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Red Boston Terrier: Pictures, Facts, & History

Written by: Nicole Cosgrove

Last Updated on July 9, 2024 by Dogster Team

Red Boston Terrier

Red Boston Terrier: Pictures, Facts, & History

A Red Boston Terrier is a Boston Terrier except it has red or liver coloring where the black of a standard Boston Terrier would be. It may also have hazel eyes and a red nose. The Red Boston Terrier is a non-standard color and is not recognized by most kennel clubs or breed clubs, but it is not considered a rare variant.

Reds do not have any additional health concerns or common problems compared to the standard colors of Boston Terriers, and they typically have the same temperament as Boston Terriers, which is to say they are jokers who enjoy making their humans smile and especially enjoy a brisk walk.

Breed Overview


12–15 inches


10–25 pounds


12–15 years


Red, liver, white

Suitable for:

Experienced and novice owners who want a lively, fun dog


Loving, playful, lively, friendly, amenable

The Boston Terrier tends to be a very playful but friendly dog that will get along with people, other dogs, and even cats. It likes to have fun and will encourage everybody around it to join in the fun. The Red Boston Terrier has the same traits and characteristics. It also has the same physical appearance except that the black tuxedo of the Boston Terrier is replaced by a red tuxedo, and it may have hazel eyes and a red nose.

Red Boston Terrier Breed Characteristics

High-energy dogs will need a lot of mental and physical stimulation to stay happy and healthy, while low-energy dogs require minimal physical activity. It’s important when choosing a dog to make sure their energy levels match your lifestyle or vice versa.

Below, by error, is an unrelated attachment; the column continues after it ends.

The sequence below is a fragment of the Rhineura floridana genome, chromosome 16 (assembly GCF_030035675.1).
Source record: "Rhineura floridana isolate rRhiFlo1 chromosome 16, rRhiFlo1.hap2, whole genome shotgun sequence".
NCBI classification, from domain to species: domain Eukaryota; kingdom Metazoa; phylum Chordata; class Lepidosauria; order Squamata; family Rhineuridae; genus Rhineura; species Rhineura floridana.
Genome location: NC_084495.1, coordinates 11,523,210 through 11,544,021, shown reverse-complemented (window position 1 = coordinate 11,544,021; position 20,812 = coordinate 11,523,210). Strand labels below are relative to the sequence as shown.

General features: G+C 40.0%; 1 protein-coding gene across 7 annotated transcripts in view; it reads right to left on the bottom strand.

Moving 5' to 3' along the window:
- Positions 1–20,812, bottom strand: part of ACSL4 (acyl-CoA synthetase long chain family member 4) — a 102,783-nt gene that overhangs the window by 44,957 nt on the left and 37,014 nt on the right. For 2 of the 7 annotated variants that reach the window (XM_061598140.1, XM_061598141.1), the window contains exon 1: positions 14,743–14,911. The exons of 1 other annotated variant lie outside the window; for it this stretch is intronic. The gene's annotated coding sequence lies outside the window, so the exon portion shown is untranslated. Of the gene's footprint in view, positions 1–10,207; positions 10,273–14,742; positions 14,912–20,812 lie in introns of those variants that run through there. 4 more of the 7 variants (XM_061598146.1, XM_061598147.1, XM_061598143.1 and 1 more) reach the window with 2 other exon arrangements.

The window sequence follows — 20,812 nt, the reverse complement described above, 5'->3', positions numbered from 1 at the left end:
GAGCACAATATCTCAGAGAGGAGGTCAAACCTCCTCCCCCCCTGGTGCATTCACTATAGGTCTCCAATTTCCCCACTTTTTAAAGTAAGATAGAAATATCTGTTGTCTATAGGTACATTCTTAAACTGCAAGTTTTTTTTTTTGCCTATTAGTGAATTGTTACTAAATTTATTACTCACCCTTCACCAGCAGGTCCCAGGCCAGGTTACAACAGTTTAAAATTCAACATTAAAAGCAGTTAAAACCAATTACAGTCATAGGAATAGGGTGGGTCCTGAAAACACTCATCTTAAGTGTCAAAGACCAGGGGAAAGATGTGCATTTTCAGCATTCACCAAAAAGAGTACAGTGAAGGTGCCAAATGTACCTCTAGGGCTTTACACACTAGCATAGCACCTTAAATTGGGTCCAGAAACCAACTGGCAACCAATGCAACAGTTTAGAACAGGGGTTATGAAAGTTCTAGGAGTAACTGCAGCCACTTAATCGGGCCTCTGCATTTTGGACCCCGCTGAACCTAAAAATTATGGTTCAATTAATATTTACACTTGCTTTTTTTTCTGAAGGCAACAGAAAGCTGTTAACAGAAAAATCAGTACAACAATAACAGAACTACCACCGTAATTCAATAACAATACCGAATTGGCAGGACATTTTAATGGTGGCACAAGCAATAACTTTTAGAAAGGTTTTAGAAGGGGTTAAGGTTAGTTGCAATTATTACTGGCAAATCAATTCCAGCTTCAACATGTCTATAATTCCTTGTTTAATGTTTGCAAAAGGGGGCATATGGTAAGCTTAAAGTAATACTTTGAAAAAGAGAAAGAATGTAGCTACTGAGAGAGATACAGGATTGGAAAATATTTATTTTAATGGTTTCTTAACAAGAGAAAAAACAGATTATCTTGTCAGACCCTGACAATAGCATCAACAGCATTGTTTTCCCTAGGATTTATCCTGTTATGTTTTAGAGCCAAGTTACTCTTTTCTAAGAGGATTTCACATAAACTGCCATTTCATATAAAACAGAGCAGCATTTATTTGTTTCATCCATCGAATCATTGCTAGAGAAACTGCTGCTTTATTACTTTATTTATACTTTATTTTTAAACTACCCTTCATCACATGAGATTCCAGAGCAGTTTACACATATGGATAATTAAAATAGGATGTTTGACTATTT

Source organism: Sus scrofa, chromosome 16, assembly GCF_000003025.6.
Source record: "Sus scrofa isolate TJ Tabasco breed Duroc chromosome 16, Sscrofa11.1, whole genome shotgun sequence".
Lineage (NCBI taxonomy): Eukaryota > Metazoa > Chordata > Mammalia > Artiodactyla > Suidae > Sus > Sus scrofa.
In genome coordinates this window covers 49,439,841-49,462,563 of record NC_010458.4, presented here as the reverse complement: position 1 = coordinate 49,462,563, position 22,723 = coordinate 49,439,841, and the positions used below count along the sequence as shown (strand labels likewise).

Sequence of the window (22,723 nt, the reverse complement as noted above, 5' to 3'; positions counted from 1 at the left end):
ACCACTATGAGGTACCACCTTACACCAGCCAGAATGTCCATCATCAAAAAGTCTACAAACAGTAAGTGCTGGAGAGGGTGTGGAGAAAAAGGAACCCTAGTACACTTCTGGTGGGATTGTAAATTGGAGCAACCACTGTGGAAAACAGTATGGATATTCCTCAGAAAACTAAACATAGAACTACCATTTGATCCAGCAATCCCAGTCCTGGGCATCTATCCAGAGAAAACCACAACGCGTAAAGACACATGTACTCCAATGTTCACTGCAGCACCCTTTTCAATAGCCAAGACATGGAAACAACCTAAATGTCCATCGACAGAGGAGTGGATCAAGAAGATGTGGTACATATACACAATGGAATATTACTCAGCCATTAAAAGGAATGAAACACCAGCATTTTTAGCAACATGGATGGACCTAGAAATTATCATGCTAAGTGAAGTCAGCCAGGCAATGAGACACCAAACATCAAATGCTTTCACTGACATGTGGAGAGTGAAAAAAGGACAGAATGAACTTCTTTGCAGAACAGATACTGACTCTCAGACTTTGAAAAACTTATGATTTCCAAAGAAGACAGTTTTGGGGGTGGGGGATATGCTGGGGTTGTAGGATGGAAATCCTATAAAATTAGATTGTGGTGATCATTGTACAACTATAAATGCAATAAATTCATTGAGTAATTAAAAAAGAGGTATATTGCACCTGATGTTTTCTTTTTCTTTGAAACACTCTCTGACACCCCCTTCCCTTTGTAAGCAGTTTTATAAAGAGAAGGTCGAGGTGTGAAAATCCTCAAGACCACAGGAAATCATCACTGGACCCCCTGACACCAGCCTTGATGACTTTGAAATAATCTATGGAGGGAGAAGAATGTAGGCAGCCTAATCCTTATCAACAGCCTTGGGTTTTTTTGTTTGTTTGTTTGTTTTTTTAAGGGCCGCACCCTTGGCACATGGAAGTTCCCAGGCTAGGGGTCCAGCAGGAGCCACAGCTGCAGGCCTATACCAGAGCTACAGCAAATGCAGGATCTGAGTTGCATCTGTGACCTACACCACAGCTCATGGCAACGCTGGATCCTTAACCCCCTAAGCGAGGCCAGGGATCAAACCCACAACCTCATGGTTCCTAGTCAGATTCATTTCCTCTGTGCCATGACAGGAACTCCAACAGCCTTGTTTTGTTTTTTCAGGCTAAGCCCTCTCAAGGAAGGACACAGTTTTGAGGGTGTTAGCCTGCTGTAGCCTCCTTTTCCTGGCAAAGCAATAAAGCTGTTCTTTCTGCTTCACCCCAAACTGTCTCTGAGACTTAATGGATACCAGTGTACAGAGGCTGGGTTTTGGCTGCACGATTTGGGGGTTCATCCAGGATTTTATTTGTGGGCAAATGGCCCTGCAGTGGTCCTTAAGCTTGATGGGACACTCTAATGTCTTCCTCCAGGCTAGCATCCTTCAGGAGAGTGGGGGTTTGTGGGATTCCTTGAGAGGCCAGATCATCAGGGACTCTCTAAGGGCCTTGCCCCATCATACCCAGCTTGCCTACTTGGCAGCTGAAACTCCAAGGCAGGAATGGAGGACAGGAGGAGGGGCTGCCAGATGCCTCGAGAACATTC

Easy-to-train dogs are more skilled at learning prompts and actions quickly with minimal training. Dogs that are harder to train will require a bit more patience and practice.
Some breeds, due to their size or their breeds potential genetic health issues, have shorter lifespans than others. Proper exercise, nutrition, and hygiene also play an important role in the lifespan of your pet.
Some dog breeds are prone to certain genetic health problems, and some more than others. This doesn’t mean that every dog will have these issues, but they have an increased risk, so it’s important to understand and prepare for any additional needs they may require.
Some dog breeds are more social than others, both towards humans and other dogs. More social dogs have a tendency to run up to strangers for pets and scratches, while less social dogs shy away and are more cautious, even potentially aggressive. No matter the breed, it’s important to socialize your dog and expose them to lots of different situations.

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The Earliest Records of Red Boston Terriers in History

The Boston Terrier was developed in the 1860s as a cross between a Bulldog and another dog that itself was a cross between an English Bulldog and a White English Terrier. The original breeding resulted in one puppy, which was said not to be very attractive, but this one puppy went on to form the basis of the Boston Terrier breed.

The dog was bred in Boston, as its name suggests, and although it is likely that the original aim was to breed a fighting dog and rat catcher, the Boston soon became popular as a companion dog, and it has remained as such today. The Red Boston Terrier has never been officially recognized so it is unclear when the first examples of this coloring arose, but it was likely an accidental breeding that led to the first instances of this color.

How Red Boston Terriers Gained Popularity

The Boston Terrier had very auspicious beginnings. The first to be bred was not considered a good-looking dog, but it did have desirable characteristics and traits, so it was widely bred. Initially, the breed came in a range of sizes and shapes, and in 1889 a number of Boston Terrier breeders got together to form the American Bull Terrier Club. At this time, the breed was known as the Bullet Head or Bull Terrier. However, the name was soon changed to the Boston Terrier, and the breed was recognized by the American Kennel Club in 1893.